Derek McLane - Set Design
The very first thing I thought when I finished Noises Off is that this is one of the funniest plays I’ve ever read. But the other thing I felt, almost at the same time, was a sense of anxiety about figuring out what the hell to do with all those doors. There are so many doors and they’re so specific in the play that the designer side in me started to wonder how I was ever going to figure it all out.
Another thing I had to consider, from the design point of view, is the perception of reality for the set of the play-within-the-play, which is entitled Nothing On. It would be very easy to do it as something that’s really, truly terrible. But it’s important that the stakes be high enough that we believe this group of actors performing in Nothing On have a lot invested in it. They can’t be such hacks that you’re not concerned for them.
There are a couple of layers to the set. It’s described as a Tudor type home in the country that the owners don’t really live in and, of course, it’s also a set for a sex farce performed by a company that’s not comprised of the highest caliber professionals. When you sit down with pencil and paper and lay out the doors, the stairs and the balcony, the way that they need to be in order for the plot of the comedy to work, it doesn’t make any sense architecturally as a house. The front door is straddled by a bathroom and the study.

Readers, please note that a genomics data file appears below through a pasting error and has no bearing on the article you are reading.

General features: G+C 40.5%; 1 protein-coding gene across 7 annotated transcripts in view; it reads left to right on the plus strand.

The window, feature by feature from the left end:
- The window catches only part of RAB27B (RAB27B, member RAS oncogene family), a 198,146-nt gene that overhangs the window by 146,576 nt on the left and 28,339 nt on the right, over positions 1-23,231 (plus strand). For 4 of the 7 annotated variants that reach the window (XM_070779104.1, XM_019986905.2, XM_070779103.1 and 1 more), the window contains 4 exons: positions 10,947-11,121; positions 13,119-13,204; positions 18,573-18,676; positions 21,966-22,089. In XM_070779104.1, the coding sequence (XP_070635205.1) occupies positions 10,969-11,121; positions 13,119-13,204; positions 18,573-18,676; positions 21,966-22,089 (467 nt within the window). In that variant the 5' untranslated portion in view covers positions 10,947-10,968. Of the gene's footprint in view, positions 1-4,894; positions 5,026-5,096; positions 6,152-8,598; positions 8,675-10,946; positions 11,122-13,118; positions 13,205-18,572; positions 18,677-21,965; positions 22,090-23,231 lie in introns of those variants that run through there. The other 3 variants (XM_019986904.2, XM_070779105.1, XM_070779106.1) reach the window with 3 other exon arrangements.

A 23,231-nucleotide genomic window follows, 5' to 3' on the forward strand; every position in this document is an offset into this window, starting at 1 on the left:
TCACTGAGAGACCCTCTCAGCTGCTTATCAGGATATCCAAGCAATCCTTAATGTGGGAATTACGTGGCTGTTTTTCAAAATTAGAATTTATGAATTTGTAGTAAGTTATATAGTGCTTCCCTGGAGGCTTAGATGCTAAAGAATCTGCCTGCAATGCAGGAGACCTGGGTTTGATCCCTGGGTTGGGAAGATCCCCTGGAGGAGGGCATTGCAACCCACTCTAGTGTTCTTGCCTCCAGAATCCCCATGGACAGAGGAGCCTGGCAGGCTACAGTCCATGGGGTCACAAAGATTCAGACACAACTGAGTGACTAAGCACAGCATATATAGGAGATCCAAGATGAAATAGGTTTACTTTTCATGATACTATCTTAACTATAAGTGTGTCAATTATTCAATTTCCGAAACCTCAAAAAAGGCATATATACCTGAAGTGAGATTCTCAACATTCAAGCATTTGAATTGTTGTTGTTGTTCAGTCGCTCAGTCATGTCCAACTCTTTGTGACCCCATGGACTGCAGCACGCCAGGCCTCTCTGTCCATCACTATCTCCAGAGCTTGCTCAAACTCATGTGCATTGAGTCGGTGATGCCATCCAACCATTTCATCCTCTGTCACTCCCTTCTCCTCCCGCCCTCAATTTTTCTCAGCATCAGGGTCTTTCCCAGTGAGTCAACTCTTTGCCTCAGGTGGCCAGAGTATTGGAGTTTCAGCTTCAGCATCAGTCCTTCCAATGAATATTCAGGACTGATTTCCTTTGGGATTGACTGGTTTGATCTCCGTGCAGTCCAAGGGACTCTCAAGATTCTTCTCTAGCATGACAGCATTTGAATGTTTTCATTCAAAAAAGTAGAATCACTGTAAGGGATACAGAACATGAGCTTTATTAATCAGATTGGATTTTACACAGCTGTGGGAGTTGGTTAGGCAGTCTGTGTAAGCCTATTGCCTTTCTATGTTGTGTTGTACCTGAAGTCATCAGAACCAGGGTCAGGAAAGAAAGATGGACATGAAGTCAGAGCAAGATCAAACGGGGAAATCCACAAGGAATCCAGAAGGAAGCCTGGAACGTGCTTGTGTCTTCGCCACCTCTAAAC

Normally, if I’m designing a play set in a realistic house, I usually imagine the rest of the ground plan, the part that’s not seen. But it’s really tough to come up with a logical version for this show. If you were to draw the ground plan of this house, you would look completely nuts.